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Old 03-14-2012, 11:38 PM
Status: "Write the vision and make it plain" (set 29 days ago)
 
31,894 posts, read 37,849,021 times
Reputation: 6431

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Quote:
Originally Posted by ToeJam View Post
I think this explains why there is so much construction going on right now. State and Federal funding has been the only reason there has been so much activity in this area. None of them want to miss out on free money and know it will all dry up eventually.
Not necessarily given the construction that has also occurred on the SU campus and with some of the things occurring with the Near West Side.


Government is involved in various projects across this country that creates jobs. Whether it is through tax breaks or other types of funding.
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Old 03-15-2012, 07:22 AM
 
Location: 213, 310, 562, 909, 951, 952, 315, ???
1,466 posts, read 1,122,998 times
Reputation: 1691
Quote:
Originally Posted by ckhthankgod View Post
Not necessarily given the construction that has also occurred on the SU campus and with some of the things occurring with the Near West Side.
There is free money available through tax breaks, Save The Water program, USGBC, HUD, and other special programs. These programs have stimulated the economy and forced people off the fence on projects. It has been good for the local economy, bu not so great on a system that is already broken and in debt. It will dry up, so everyone wants to cash in while they can.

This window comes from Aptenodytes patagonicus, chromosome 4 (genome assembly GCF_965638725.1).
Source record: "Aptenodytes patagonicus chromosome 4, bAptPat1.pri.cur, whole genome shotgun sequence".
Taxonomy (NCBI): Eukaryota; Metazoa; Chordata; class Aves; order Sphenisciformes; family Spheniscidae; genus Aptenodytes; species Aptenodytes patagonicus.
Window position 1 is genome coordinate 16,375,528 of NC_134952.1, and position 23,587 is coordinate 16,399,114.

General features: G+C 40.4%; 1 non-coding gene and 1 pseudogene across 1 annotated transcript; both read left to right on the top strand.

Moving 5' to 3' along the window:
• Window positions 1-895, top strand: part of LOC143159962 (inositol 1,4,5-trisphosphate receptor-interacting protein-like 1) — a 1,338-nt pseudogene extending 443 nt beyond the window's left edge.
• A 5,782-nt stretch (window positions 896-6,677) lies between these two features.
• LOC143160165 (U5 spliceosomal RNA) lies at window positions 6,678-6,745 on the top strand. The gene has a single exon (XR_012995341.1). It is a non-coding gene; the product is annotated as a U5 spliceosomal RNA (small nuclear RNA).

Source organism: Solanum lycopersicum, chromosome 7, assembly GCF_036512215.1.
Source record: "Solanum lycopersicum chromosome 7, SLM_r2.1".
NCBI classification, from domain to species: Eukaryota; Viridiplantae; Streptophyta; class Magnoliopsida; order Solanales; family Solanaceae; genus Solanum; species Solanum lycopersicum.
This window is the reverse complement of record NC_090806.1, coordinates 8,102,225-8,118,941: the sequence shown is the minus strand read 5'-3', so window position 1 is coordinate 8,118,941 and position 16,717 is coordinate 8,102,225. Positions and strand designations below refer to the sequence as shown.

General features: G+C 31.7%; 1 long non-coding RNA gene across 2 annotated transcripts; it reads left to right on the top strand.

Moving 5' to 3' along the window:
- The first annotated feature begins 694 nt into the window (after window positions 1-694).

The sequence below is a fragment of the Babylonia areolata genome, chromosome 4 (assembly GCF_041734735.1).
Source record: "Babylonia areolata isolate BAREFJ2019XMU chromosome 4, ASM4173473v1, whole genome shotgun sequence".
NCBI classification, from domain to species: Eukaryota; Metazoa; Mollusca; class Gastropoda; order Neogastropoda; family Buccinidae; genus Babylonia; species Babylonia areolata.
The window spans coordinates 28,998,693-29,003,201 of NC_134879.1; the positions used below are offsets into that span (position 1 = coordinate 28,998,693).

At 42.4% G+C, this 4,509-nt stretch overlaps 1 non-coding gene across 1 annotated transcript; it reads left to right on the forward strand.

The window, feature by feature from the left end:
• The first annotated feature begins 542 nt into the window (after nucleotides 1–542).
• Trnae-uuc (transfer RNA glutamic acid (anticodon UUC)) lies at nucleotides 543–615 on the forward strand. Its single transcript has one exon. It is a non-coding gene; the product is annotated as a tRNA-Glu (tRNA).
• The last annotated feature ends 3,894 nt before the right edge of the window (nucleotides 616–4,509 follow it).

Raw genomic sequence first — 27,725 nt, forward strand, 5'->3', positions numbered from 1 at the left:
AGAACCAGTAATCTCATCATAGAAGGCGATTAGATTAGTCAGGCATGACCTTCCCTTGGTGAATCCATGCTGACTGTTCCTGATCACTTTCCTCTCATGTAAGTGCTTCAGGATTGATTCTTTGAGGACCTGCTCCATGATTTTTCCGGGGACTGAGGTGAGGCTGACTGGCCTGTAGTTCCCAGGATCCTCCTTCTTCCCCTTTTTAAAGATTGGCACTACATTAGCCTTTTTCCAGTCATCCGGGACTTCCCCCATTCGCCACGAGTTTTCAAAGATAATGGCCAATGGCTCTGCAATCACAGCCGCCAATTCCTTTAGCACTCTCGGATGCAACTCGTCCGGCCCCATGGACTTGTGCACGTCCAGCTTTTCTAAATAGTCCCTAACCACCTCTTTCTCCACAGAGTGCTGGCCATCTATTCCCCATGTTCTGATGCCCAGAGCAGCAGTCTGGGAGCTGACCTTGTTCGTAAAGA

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Old 03-15-2012, 07:49 AM
Status: "Write the vision and make it plain" (set 29 days ago)
 
31,894 posts, read 37,849,021 times
Reputation: 6431
Quote:
Originally Posted by ToeJam View Post
There is free money available through tax breaks, Save The Water program, USGBC, HUD, and other special programs. These programs have stimulated the economy and forced people off the fence on projects. It has been good for the local economy, bu not so great on a system that is already broken and in debt. It will dry up, so everyone wants to cash in while they can.
Well, welcome to the United States of America. Unfortunately, NY and this area is far from alone in that regard. Tax breaks have been a big reason the South has seen certain projects and industries locate there. It makes you wonder why so many state governments are in varying degrees of debt.
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Old 03-15-2012, 02:38 PM
 
Location: Florida
1,557 posts, read 1,383,208 times
Reputation: 1391
Quote:
Originally Posted by Sean® View Post
I'm not really sure what the future brings so I don't know how I would have voted in this poll.

Syracuse is the 5th most pessimistic metro out of 190 in the US. People in this metro, in which I live, hold out less hope then Utica but much more then Binghamton.

Provo-Orem, Utah, Leads U.S. Metro Areas in City Optimism
Forbes ranked Syracuse as 3rd best city to find a job, today a poll comes out ranking Syracuse as the 5th most pessimistic. There seems to be a disconnect, perception vs. reality. The Forbes survey (based on Manpower data) is based on "hard" data (reality), but questions on optimism and pessimism are subjective (perception).

The Best And Worst Cities For Jobs This Spring - Forbes
No. 3 Syracuse, N.Y. - Jacquelyn Smith - Forbes